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Saving Ben

posted by Demopan on - last edited - Viewed by 505 users

While saving Ben, he says there's no time to save him. So why is it nothing bad happens if you save him. Here's what should have happened:

If you dropped Ben, Lee gets away clean, with no bite and survives episode 5.

If you save him though, Lee gets bitten on the way out. Ben survives through episode 5 as well, taking Lee's place.

28 Comments - Linear Discussion: Classic Style
  • @Platinumb said: I would say the only person he really "gets" killed is Brie. He picked a bad time to unveil his soul to Kenny.

    And she probably should have been looking at the door and talking, knowing zombies are a foot. In fact, I believe that it's the callousness of the rest of the group members that cause her to lose her attention, not Ben's admission. She seems like a sweet person, and people threatening a teenager probably horrified her.

    He put the group in bad situations, no doubt. But plenty of other characters did, from going to the St. Johns' farm without their own weapons to Lee entering an abandoned house with a little girl to Lilly sending everyone on dangerous runs to Clem running away from the group and safety because a stranger told her to. It just so happened the situations Ben put everyone in tended to be the ones somebody (liked) didn't escape from.



    Yeah i dont mean to turn him into the devil nobody makes it through without bad moments, but throughout episode 3&4 until the point where you have the option to drop him, 5 deaths can be linked back to his mistakes. Its harsh to call him the main cause for more than 2 of them, but he's a factor in too many. That's clearly something the developers had in mind with this choice.

  • @Rock114 said: Hell, if Ben actually survived Episode 5 I'd pull him up every time. Even if it meant Lee dying. But seeing as he doesn't, I'm more inclined to drop him because it really doesn't matter if he dies at Crawford or in the alley.



    I don't think it's about his death as how he dies.

    No one can prevent the alley death. Lee is part of the cause of the Crawford death, because he can prevent it.

    I.e. it's not the what, it's the how and why.

  • Fun fact: The writers of episode 4 originally envisioned that if you dropped Ben, you agree with Crawford's rules of "Survival of the fittest." If you pulled him up, you reject those rules.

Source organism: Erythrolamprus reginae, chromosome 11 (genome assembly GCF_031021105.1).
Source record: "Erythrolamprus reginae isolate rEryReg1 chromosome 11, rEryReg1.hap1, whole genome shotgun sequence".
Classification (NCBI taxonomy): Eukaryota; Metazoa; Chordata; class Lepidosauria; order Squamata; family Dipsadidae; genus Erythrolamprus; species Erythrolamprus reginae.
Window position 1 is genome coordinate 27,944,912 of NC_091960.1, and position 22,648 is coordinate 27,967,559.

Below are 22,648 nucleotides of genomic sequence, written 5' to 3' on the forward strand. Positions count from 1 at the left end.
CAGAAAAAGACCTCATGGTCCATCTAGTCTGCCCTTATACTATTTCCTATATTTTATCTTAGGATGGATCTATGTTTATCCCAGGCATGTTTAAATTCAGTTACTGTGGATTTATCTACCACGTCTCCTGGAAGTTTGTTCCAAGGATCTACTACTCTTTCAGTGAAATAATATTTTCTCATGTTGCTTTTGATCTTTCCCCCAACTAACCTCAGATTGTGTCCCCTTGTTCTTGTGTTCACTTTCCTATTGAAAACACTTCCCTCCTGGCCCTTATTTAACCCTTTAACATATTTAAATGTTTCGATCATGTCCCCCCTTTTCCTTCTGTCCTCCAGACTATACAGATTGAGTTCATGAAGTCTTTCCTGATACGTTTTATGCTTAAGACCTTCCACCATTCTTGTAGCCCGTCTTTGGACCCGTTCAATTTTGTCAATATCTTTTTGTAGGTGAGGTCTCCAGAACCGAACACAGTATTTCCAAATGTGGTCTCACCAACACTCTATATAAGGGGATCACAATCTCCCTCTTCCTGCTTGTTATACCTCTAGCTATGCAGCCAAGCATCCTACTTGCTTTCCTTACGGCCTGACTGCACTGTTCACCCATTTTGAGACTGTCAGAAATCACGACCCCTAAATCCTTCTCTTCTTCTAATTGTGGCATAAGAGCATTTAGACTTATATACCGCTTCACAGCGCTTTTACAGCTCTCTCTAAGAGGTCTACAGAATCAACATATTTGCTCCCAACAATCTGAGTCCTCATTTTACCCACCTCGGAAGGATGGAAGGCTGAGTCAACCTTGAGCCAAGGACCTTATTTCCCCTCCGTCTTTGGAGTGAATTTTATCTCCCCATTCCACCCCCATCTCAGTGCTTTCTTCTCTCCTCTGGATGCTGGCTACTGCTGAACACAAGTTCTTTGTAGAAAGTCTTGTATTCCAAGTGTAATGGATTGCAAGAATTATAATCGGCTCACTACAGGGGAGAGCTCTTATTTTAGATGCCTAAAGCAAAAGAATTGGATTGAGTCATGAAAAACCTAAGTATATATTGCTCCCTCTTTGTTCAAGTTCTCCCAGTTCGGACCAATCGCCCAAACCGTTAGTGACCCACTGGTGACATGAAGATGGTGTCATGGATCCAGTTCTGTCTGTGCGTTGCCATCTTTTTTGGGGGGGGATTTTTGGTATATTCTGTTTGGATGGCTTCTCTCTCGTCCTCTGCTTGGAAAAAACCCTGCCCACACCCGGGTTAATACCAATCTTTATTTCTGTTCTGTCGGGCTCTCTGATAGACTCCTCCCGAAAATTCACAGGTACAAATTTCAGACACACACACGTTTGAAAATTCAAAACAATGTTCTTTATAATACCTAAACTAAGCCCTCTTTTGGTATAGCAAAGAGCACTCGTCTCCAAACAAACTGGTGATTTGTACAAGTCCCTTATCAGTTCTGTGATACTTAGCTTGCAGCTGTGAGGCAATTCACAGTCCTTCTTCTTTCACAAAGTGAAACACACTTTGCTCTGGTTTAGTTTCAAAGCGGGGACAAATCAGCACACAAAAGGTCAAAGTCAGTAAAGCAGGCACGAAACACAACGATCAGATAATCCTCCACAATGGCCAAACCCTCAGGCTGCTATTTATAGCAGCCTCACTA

• @Zeruis said: Fun fact: The writers of episode 4 originally envisioned that if you dropped Ben, you agree with Crawford's rules of "Survival of the fittest." If you pulled him up, you reject those rules.



    Never really thought of it that way :o I'm pretty sure most people dropped him because they are either pro-Kenny or they just hate his guts xD

  • @Zeruis said: Fun fact: The writers of episode 4 originally envisioned that if you dropped Ben, you agree with Crawford's rules of "Survival of the fittest." If you pulled him up, you reject those rules.



    I get that.

    Notice how it's Crawford's leader, dead after committing suicide by hanging from the belltower ala Hitler-style, that grabs Ben at the last minute in an attempt to devour him...

  • @Platinumb said: I think they had that scene to hold in stark contrast to Irene's, quite honestly.

    Irene was bitten and had no choice of continuing to leave.

    Ben was a panicky, depressed teen feeling guilty.

    And I wouldn't call it assisted suicide. He was throwing Ben to the wolves, like Larry wanted to throw Duck to them.



    Ben tells Lee to let him go, how is that not assisted suicide? :p Lee even has the option to point out that Ben wanted to die in the Bell Tower.

  • @Platinumb said:

    Notice how it's Crawford's leader, dead after committing suicide by hanging from the belltower ala Hitler-style, that grabs Ben at the last minute in an attempt to devour him...



    Hitler style?!?

  • @Robbingrobin said: Hitler style?!?



    I just meant Hitler commits suicide, and so does Crawford's leader.

    I've been very ill with the flu, so forgive me if my sentence organization is mid-par.

  • @Platinumb said: I just meant Hitler commits suicide, and so does Crawford's leader.

    I've been very ill with the flu, so forgive me if my sentence organization is mid-par.



    No, I just didn't understand the comparasion. Many people committed suicide.

    Oh, and the guy was called Crawford Oberson. The more you know.

  • @Robbingrobin said: No, I just didn't understand the comparasion. Many people committed suicide.

    Oh, and the guy was called Crawford Oberson. The more you know.



    Well, the guy ran the place like Hitler...

    thanks.

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